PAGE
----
c) removal of the coagulate from the preliming juice using at least one first removal apparatus to obtain a clear preliming juice,

d) main liming of the preliming juice obtained after removal of the coagulate by adding milk of lime until a concentration of about 0.6 g of CaO/100 ml in the clear pre-liming juice has been attained, and

e) performance of a first carbonatation by introducing carbon dioxide into the main liming juice and optional subsequent performance of a second carbonatation.

In a particular embodiment of the invention, steps a) and b) can also be carried out simultaneously.

The process according to the invention thus envisages that the preliming in itself is performed in a substantially identical manner to the preliming processes customary to date. In contrast to the customary processes, the non-sucrose substances precipitated or coagulated during the preliming, however, are removed actually after the preliming and not, as is customary, only after the first and second carbonatation. According to the invention, apart from milk of lime and the polyanionic flocculant mentioned, which is not a coagulation agent but rather a flocculation agent, no further flocculating or coagulating agent is used.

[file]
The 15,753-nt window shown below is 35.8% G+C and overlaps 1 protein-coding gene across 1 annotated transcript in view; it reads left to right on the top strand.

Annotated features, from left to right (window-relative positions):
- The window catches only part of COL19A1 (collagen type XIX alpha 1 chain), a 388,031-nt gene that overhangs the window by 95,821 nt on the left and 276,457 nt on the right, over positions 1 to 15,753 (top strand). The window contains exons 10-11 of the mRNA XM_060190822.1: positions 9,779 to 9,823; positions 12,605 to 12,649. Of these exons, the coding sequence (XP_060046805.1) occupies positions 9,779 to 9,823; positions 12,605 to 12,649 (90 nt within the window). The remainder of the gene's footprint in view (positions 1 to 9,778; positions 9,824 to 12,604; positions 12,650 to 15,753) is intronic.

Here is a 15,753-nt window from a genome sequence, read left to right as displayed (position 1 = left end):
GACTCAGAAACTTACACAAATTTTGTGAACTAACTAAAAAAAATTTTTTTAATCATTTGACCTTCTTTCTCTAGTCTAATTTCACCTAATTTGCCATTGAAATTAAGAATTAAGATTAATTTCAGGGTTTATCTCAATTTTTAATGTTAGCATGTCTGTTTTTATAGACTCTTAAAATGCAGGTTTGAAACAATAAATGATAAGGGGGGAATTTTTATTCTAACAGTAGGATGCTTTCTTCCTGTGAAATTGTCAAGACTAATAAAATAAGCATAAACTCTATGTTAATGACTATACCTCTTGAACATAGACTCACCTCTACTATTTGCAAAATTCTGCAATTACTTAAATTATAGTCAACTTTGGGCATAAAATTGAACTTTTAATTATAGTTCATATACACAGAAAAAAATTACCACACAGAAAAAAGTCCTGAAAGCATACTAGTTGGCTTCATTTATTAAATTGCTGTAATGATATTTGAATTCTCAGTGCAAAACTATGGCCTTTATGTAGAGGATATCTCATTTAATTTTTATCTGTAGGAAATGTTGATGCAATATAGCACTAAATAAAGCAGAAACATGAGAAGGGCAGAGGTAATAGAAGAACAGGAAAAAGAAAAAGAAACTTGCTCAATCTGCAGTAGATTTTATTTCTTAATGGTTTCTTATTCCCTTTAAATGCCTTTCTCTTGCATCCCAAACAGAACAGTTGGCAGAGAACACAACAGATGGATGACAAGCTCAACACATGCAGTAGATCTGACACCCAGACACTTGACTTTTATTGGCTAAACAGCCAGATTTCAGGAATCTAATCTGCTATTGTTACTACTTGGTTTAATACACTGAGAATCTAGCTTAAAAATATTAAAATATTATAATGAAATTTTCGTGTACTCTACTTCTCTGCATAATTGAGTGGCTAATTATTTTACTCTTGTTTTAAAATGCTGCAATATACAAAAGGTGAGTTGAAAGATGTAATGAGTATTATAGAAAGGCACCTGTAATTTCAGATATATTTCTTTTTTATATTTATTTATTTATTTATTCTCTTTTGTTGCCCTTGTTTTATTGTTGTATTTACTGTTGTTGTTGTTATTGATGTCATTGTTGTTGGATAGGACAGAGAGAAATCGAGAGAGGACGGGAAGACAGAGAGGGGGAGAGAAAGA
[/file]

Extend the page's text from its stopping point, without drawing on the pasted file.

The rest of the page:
Since the sugar beet raw juice is already distinctly pure after the preliming as a result of the removal of the non-sucrose substances which have been precipitated out and flocculated out, numerous advantages for the further processing of the sugar beet raw juice arise. In particular, considerably less milk of lime has to be added in the main liming to the preliming juice clarified in accordance with the invention than in the case of conventional lime-carbonic acid extract purification processes. While the alkalinity of the juice in the main liming has to be increased to about 0.8 to 1.1 g of CaO/100 ml of juice in conventional processes, the process according to the invention requires merely an increase in the alkalinity to about 0.6 g of CaO/100 ml of juice. Furthermore, in contrast to conventional processes, the preliming as per the application can be performed without the customary recycling of carbonated juice concentrate from the carbonatation stage into the preliming. Also, it is no longer required, in contrast to conventional processes, that the sugar beet raw juice has to be postlimed after the first carbonatation stage. The inventive extract purification process is thus notable in an advantageous manner for a significantly reduced lime consumption. The process according to the invention thus leads to a significant reduction in costs of the sugar beet raw juice purification, not least also because the plants required for the production of quicklime can be reduced in size considerably.